I love to teach by having learners participate in improving things. When people learn through experience, they are converts for life! They see what works and feel the power of being able to make things better for themselves and their colleagues. Teaching is fun but hard, especially right now because it takes time, and time is so scarce.

On the positive side, the pandemic offers opportunities for learning. For example, I was working in New York City when COVID-19 hit and was deployed to the hospital’s incident command system. I quickly saw that it was essentially a Lean Management System. We used huddles, sometimes two or three a day. It struck me to wonder why we don't do this all the time. It was a management system that produced as near to real-time situational awareness as I’ve ever seen, with interdisciplinary leadership teams that talked to each other multiple times a day. And the people you needed to solve problems were right there in your huddle. It was like having the ultimate patient safety structure. I hope that experience of agility will stick with at least some organizations.

Another way that we teach and learn by experience is through simulation, which I’ve used extensively in teaching over the years. People in health care are smart. When you engage them in realistic simulations, they quickly catch on and start identifying and solving problems on their own. After a while, they don't need you anymore.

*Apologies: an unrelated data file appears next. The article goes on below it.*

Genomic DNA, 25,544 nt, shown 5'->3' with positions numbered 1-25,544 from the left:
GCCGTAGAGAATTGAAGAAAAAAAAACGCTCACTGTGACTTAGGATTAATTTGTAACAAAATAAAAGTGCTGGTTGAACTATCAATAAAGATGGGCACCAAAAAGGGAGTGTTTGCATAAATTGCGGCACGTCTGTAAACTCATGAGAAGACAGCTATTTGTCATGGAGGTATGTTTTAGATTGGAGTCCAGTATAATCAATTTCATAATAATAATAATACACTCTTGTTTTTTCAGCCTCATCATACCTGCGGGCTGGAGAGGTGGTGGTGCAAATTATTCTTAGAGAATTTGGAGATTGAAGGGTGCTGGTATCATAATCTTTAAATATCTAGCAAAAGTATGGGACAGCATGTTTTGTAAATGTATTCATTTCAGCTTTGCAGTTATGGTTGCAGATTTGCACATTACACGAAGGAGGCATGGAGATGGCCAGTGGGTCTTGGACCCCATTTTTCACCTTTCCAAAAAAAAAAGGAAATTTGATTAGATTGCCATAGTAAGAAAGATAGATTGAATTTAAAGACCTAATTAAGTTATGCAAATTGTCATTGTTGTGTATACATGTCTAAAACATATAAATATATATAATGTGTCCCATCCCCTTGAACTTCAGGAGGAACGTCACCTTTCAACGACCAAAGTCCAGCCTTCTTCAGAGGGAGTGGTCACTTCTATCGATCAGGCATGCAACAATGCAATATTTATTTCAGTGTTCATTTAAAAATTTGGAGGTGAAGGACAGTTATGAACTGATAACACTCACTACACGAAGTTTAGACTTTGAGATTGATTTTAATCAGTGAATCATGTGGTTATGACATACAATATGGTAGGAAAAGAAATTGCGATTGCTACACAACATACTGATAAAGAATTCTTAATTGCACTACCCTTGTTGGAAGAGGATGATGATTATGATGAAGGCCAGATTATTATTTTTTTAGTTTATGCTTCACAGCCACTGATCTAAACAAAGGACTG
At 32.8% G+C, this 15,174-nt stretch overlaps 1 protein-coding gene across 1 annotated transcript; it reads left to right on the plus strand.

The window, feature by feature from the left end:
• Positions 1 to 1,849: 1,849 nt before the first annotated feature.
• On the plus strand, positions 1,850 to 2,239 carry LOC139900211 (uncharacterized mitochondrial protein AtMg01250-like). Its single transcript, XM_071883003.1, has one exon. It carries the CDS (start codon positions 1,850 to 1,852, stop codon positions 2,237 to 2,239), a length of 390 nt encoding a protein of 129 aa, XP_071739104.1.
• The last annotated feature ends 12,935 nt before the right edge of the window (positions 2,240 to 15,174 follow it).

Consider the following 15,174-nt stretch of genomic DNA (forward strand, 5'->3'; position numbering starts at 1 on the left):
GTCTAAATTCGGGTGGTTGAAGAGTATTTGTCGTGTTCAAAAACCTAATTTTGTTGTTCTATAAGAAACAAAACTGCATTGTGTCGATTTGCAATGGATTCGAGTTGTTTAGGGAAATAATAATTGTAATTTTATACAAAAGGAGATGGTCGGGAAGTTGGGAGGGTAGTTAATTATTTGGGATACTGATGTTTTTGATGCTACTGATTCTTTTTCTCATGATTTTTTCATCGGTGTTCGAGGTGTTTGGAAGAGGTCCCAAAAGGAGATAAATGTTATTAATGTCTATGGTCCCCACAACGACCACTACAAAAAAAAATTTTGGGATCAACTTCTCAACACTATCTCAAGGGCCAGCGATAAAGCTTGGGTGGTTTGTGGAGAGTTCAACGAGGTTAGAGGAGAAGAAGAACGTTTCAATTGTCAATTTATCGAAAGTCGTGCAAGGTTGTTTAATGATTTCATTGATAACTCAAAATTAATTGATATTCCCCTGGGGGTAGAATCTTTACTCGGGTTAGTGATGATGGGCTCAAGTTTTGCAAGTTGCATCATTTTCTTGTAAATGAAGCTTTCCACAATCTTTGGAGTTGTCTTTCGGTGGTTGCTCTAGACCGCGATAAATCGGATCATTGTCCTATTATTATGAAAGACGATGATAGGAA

The Betsy Lehman Center: You have responsibility for quality and safety across settings that vary from inpatient units to physician offices to home care. How do manage such a diverse portfolio? What common threads for quality and safety do you see across Wellforce’s operations?

Dr. Erickson: The answer comes entirely from my Lean background: Stop thinking about care in silos and start thinking about it from the patient's point of view. We need to identify all the touch points from the patient's perspective. There's the emergency department, inpatient service, the case manager, home care nurse, hospice attending physician and so on. To tackle problems in safety and quality, I want a multidisciplinary team with representatives from all those touch points, which is classic, end-to-end value stream management from Lean. The only perspective that matters is that of the customer; in our case, that's the patients and the people who take care of them and their families.

Wellforce is about to implement a new electronic health record, which I expect will help us cut down on fragmentation and coordinate care for the patient’s benefit. All Wellforce services are going up on the new EHR. The original system is siloed, but Wellforce has created a digital platform that will interconnect all departments and settings. We will be able to see the patient's path through all the touch points within our own system, and we will be able to connect to outside organizations — community pharmacies, for example. After sending a prescription, we should be able to see if the patient picked it up, or, even better, dispatch an Uber driver to deliver it to the patient’s home.

I think of myself as a connector in this process. I explore what care looks like from the patient's perspective and then connect all the points along that journey to provide the best experience and outcomes.